Suella Braverman blames Leicester riots on new migrants: ‘Unexamined drive towards multiculturalism has led us astray’
“It’s not racist for anyone, ethnic minority or otherwise, to want to control our borders.” UK home secretary Suella Braverman (Photo by Leon Neal/Getty Images)
Britain’s Indian-origin Home Secretary, Suella Braverman, has blamed the recent “riots” in Leicester following an India-Pakistan cricket match on uncontrolled migration into the UK and the failure of newcomers to integrate.
In her first speech since being appointed home minister at the Conservative Party annual conference in Birmingham on Tuesday evening, Braverman referenced her visit to the eastern England city after clashes involving many Hindu and Muslim groups last month.
The Indian High Commission in London had also issued a statement at the time expressing concern for the safety of people of Indian-origin targeted in what the local police termed as “serious disorder”.
“The unexamined drive towards multiculturalism as an end in itself combined with the corrosive aspects of identity politics has led us astray,” Braverman told the audience of Tory MPs and members.
“I saw this when I went to Leicester recently. A melting pot of cultures and a beacon of religious harmony. But even there, riots and civil disorder have taken place because of failures to integrate large numbers of newcomers. Such conflict has no place in the UK,” she said.
The daughter of a Tamil mother and Goan-origin father, Braverman insisted it was not “racist” to want to control the UK’s borders as she pledged to cut “low-skilled foreign workers”. The Brexit-backing barrister and former Attorney General in the UK Cabinet used her family heritage as a reference point to back up her plans to control migration into the country.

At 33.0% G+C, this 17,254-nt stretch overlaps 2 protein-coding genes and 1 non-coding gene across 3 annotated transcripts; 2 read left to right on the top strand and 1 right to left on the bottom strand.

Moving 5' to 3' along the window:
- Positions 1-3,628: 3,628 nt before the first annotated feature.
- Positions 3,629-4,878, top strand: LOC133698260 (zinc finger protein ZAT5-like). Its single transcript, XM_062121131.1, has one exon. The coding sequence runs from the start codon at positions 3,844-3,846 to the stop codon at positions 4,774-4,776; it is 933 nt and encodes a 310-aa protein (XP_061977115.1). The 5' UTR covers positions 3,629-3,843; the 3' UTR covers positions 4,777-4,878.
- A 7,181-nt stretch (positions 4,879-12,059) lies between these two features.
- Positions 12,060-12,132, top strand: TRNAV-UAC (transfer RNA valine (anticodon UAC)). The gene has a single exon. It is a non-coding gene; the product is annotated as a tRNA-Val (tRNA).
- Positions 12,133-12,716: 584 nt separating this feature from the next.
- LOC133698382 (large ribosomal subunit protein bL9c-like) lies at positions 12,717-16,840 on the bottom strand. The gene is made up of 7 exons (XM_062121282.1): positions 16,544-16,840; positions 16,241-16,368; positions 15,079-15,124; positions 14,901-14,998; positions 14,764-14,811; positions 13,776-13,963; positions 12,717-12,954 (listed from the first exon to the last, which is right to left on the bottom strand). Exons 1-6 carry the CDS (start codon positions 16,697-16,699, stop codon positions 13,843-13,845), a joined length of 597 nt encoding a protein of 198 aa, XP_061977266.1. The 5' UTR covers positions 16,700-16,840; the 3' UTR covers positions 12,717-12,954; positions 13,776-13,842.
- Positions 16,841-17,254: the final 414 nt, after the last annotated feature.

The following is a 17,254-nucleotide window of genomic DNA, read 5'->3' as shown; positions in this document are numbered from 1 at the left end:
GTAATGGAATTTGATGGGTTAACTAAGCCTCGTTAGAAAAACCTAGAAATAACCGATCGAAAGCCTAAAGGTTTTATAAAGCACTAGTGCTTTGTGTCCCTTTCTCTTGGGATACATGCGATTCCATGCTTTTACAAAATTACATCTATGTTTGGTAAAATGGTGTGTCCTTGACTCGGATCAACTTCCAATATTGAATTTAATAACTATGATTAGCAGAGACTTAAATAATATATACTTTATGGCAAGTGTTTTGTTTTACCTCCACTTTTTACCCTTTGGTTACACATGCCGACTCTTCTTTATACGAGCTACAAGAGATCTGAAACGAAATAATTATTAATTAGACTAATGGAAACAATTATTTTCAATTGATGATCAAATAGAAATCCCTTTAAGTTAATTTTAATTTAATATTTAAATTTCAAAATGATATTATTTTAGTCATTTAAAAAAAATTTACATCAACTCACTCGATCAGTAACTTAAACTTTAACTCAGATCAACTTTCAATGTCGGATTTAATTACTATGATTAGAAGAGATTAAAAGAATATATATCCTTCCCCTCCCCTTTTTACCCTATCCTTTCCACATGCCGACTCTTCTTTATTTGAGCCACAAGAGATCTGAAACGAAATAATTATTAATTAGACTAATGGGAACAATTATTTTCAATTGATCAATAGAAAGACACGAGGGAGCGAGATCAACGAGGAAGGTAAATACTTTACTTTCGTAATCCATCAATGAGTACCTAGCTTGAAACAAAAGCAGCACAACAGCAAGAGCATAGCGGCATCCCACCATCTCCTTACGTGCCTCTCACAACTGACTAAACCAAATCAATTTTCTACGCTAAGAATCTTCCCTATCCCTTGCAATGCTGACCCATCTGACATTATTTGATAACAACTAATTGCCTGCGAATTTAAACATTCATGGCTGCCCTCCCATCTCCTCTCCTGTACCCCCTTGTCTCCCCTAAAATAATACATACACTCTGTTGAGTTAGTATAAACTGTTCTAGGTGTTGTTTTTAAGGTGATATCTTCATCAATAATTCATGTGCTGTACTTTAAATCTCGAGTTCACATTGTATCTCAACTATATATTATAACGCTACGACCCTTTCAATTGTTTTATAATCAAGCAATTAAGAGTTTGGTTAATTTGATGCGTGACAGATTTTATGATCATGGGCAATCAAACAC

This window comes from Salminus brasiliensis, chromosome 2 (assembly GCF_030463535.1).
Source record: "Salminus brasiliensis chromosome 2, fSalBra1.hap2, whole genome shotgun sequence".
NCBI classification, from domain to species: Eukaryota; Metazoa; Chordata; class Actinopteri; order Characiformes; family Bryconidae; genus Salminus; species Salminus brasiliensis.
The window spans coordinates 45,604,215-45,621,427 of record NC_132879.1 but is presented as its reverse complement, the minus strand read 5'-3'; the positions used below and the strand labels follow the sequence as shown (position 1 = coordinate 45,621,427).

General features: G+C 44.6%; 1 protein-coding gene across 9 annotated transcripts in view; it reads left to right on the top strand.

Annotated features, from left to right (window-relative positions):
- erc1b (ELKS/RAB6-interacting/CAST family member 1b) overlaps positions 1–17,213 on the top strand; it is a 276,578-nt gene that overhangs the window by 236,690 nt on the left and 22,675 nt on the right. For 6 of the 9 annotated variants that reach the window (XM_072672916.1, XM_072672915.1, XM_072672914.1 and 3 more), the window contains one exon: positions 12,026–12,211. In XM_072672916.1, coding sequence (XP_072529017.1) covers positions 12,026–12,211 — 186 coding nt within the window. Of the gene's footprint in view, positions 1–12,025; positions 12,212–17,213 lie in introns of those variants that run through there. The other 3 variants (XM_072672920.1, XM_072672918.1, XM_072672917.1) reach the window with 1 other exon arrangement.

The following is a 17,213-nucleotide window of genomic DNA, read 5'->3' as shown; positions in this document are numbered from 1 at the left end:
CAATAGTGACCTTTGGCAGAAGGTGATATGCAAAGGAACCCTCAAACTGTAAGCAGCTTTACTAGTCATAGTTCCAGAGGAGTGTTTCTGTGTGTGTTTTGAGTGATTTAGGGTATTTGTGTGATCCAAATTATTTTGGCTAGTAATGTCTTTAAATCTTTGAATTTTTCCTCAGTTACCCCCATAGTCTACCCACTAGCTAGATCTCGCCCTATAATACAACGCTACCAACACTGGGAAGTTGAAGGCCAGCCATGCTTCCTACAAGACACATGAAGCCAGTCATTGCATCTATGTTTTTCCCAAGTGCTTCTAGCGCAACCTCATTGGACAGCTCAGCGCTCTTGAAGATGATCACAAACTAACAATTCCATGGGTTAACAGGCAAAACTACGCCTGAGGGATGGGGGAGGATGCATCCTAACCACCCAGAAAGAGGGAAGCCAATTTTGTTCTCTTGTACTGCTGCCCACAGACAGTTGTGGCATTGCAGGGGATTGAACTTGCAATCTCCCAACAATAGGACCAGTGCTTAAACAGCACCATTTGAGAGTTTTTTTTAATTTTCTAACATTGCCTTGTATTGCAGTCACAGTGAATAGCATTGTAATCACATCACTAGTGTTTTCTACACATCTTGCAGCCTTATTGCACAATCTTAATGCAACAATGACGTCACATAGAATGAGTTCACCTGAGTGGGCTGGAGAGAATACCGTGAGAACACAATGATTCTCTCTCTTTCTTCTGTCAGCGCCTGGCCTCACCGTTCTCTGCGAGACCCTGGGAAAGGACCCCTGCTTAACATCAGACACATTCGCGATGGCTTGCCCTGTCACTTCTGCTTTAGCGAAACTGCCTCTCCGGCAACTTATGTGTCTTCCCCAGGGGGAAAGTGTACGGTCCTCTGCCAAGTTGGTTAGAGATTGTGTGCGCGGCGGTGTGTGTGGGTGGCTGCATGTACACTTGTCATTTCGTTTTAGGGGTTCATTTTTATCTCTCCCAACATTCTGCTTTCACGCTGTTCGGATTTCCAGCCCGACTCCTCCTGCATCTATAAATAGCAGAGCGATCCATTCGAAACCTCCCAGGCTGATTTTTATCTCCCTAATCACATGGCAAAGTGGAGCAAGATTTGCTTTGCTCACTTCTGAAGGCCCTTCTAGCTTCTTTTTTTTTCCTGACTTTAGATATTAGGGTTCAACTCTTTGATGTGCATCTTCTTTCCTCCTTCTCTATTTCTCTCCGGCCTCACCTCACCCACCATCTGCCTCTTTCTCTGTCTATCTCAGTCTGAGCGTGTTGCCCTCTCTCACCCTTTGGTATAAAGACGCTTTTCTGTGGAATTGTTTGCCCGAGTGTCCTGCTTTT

“This isn’t just about policy or economics for me. It’s intensely personal. My parents came here in the 1960s from Kenya and Mauritius. They loved Britain from afar, as children of the Commonwealth. It was Britain that offered them security and opportunity as young adults,” she said, amid several interludes of applause.
“It’s not racist for anyone, ethnic minority or otherwise, to want to control our borders. It’s not bigoted to say that we have too many asylum seekers who are abusing the system. It’s not xenophobic to say that mass and rapid migration places pressure on housing, public services and community relations,” she said.
“My parents came here through legal and controlled migration. They spoke the language, threw themselves into the community, they embraced British values. When they arrived, they signed up to be part of our shared project because the United Kingdom meant something distinct. Integration was part of the quid pro quo,” she added.
The minister reiterated that integration did not mean abandoning their Indian heritage but meant adopting British identity.
“This is the best place on earth to come and live in, but I fear that we are losing sight of the core values and the culture that made it so,” she warned.
As part of her pledge on migration, the new home minister vowed to control the small boats bringing illegal migrants across the English Channel, leaving a safe country like France and “abusing” the UK’s asylum system. Praising the efforts of her predecessor, Priti Patel – also of Indian origin – Braverman committed herself to making the scheme of deporting illegal migrants to Rwanda work, which Patel had launched but is yet to fully take off.
Braverman’s pledge to cut crime with “more PCs, less PC”, a reference to increasing the number of police constables (PCs) and reducing the political correctness (PC) preventing them from acting in some cases won her all-round applause at the conference.